Uploaded image for project: 'JDK'
  1. JDK
  2. JDK-4894903

1.3.1_09: JVM process size grows after every JVMPI heap dump request

    XMLWordPrintable

    Details

    • Subcomponent:
    • Resolved In Build:
      10
    • CPU:
      generic
    • OS:
      generic

      Description

      Refer to Incident Manager Report #192240

      After requesting a number of dumps (sending a SIGQUIT to HPROF when running with 'heap=all' parameter), the process' memory usage slowly increases and never levels off.

      The same effect can be observed using a simple JVMPI client that only
      requests a heap dump (does no processing with the dump at all), so it
      appears to be a leak in the JVM.


      Environment:

      Tested on: RedHat 7.3 (x86), Win2K, Solaris
      Tested with: 1.3.1_02, 1.3.1_08
      Unable to observe the problem with 1.4.0, 1.4.1, 1.4.2 VMs


      How to repeat:

      1) Run an application with hprof (the example below is for Tomcat 4.0.x):

      java -hprof:heap=all -classpath $CATALINA_HOME/bin/bootstrap.jar -Dcatalina.home=$CATALINA_HOME -Dcatalina.base=$CATALINA_HOME org.apache.catalina.startup.Bootstrap start

      2) Let the VM settle -- a server application like Tomcat will eventually
      get to the point that it sits idle.

      3) Send the process a SIGQUIT every 30 seconds or so.

      4) Observe the JVM process size (using 'top' or similar).
      ----

      ###@###.###
      I'd just like to make it clear that the observed leak was in the JVM
      (though there may be one in HPROF as well). The JVMPI client we tested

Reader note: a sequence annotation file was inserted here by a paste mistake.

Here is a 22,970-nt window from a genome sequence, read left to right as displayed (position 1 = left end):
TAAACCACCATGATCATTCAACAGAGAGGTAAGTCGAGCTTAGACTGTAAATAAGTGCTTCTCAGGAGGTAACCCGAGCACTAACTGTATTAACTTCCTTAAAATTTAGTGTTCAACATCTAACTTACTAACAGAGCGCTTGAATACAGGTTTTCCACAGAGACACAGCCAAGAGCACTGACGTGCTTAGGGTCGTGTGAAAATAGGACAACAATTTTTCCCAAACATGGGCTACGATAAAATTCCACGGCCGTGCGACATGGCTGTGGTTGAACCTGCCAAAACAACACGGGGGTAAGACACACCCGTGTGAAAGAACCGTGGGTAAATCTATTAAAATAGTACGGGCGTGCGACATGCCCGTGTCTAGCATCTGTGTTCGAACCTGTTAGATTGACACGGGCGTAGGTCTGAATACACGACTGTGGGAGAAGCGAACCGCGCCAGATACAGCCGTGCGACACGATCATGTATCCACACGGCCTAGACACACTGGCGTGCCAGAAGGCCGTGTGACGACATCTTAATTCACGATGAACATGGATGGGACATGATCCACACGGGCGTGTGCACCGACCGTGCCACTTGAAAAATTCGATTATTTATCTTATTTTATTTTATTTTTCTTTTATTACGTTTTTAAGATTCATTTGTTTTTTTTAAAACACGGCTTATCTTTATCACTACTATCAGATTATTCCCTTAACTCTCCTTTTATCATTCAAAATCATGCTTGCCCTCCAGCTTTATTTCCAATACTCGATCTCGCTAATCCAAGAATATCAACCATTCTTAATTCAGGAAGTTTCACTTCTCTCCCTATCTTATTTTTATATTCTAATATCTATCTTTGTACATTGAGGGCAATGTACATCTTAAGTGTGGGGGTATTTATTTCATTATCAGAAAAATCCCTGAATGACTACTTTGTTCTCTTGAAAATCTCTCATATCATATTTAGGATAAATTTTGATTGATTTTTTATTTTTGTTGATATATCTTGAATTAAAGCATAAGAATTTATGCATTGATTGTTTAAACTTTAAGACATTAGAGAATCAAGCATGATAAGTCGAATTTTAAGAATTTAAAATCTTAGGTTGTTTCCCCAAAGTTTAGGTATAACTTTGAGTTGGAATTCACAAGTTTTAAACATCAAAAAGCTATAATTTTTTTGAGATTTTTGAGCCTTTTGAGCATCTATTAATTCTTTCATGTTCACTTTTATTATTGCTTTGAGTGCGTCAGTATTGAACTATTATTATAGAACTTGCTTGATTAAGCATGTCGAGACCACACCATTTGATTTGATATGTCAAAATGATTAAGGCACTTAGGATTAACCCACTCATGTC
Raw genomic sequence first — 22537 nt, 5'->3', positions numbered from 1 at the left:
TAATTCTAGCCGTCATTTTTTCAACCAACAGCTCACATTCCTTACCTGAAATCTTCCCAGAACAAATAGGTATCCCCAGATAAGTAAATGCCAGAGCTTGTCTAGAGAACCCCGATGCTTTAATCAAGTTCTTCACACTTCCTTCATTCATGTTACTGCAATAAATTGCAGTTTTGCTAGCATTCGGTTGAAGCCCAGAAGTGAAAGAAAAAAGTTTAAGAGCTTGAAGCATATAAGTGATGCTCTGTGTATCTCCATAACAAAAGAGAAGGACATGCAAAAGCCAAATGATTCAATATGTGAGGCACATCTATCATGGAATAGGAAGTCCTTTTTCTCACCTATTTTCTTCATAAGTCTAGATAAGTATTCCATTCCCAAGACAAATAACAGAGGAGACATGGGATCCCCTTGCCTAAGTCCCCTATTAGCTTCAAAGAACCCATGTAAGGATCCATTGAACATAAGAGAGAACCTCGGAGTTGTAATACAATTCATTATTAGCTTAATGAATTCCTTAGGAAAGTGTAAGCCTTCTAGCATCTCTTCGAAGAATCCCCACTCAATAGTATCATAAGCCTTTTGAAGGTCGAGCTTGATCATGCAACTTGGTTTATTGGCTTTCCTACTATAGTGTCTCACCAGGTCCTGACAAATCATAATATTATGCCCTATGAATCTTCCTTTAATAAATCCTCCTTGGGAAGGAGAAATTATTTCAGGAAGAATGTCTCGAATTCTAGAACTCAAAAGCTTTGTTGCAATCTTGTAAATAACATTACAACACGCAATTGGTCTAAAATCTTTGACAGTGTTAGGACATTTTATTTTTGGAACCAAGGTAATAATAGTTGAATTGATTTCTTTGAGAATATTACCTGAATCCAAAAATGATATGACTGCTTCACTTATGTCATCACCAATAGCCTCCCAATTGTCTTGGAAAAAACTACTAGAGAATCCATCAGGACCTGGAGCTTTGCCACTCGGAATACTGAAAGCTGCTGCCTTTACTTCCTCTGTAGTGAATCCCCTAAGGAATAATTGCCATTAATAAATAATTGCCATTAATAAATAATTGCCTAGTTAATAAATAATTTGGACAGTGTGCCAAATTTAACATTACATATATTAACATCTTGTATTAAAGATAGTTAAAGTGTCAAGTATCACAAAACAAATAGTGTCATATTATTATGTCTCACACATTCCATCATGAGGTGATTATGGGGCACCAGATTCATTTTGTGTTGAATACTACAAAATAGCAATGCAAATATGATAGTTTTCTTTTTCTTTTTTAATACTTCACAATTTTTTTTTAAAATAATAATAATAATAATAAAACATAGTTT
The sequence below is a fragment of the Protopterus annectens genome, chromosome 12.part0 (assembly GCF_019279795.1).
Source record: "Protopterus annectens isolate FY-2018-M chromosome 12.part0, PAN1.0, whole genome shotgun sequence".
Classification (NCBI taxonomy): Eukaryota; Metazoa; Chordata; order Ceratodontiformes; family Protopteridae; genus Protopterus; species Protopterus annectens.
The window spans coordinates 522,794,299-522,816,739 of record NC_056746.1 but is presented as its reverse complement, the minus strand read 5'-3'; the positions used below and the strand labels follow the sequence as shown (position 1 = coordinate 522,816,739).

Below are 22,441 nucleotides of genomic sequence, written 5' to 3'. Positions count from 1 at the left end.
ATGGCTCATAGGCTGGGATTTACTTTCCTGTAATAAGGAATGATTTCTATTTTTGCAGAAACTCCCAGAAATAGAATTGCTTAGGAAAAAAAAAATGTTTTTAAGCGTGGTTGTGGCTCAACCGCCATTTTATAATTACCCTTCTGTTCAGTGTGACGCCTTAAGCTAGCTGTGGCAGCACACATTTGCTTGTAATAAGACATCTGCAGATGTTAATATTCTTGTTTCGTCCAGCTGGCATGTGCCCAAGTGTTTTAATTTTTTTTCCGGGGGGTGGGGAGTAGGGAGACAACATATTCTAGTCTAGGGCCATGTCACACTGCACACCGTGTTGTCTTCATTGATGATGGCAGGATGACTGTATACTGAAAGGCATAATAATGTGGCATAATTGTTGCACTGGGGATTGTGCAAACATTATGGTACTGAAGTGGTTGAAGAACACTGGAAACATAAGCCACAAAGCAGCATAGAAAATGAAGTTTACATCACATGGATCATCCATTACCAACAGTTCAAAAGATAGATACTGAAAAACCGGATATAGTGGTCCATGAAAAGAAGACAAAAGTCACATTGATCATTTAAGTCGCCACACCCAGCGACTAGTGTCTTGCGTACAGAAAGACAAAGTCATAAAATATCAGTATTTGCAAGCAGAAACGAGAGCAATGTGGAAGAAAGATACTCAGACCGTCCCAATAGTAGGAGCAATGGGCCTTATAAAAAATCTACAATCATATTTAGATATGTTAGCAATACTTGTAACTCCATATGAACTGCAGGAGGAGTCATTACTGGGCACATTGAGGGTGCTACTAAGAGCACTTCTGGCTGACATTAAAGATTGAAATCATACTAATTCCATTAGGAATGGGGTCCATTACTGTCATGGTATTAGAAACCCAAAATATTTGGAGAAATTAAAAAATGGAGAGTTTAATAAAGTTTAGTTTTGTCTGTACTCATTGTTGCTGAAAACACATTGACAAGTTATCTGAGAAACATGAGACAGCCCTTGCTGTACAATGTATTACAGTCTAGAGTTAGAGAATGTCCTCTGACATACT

with did not allocate any memory.

      Using HPROF should allow you to easily reproduce the problem since it
      responds to SIGQUIT to generate a heap dump.


      ###@###.###
      An update wrt. the 1.3.1_09-b02 binaries: I've tested it and the
      problem is still there.

      Suggestions for reproducing the problem on Windows:

      You could try using cygwin (it might come with a kill command), or you
      can hit ctrl-break (which HPROF listens for to generate a heap dump --
      refer to HPROF docs for details). You should start noticing a gradual
      increase in the process size after only a few heap dumps; you should
      only have to wait a few seconds for the dump to complete (after which
      you can request another).

      Note that you won't see any leak if no heap dumps are requested.

        Attachments

          Activity

            People

            Assignee:
            chegar Chris Hegarty
            Reporter:
            rverabel Raghu Verabelli (Inactive)
            Votes:
            0 Vote for this issue
            Watchers:
            1 Start watching this issue

              Dates

              Created:
              Updated:
              Resolved:
              Imported:
              Indexed: